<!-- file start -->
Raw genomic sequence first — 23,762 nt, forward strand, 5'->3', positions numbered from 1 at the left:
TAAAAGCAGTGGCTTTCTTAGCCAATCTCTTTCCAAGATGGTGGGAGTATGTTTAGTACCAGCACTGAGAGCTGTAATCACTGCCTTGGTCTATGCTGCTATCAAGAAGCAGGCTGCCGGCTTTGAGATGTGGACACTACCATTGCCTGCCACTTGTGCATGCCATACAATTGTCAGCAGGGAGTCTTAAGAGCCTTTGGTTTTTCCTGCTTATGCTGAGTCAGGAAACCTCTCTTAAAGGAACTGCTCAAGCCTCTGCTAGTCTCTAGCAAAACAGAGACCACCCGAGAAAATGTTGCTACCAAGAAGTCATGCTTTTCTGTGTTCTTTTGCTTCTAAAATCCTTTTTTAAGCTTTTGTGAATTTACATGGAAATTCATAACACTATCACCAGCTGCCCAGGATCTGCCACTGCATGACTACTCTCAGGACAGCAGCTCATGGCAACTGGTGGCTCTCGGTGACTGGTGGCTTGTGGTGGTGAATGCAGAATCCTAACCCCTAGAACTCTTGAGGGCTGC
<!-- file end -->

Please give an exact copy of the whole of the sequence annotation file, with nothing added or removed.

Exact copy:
Raw genomic sequence first — 23,762 nt, forward strand, 5'->3', positions numbered from 1 at the left:
TAAAAGCAGTGGCTTTCTTAGCCAATCTCTTTCCAAGATGGTGGGAGTATGTTTAGTACCAGCACTGAGAGCTGTAATCACTGCCTTGGTCTATGCTGCTATCAAGAAGCAGGCTGCCGGCTTTGAGATGTGGACACTACCATTGCCTGCCACTTGTGCATGCCATACAATTGTCAGCAGGGAGTCTTAAGAGCCTTTGGTTTTTCCTGCTTATGCTGAGTCAGGAAACCTCTCTTAAAGGAACTGCTCAAGCCTCTGCTAGTCTCTAGCAAAACAGAGACCACCCGAGAAAATGTTGCTACCAAGAAGTCATGCTTTTCTGTGTTCTTTTGCTTCTAAAATCCTTTTTTAAGCTTTTGTGAATTTACATGGAAATTCATAACACTATCACCAGCTGCCCAGGATCTGCCACTGCATGACTACTCTCAGGACAGCAGCTCATGGCAACTGGTGGCTCTCGGTGACTGGTGGCTTGTGGTGGTGAATGCAGAATCCTAACCCCTAGAACTCTTGAGGGCTGC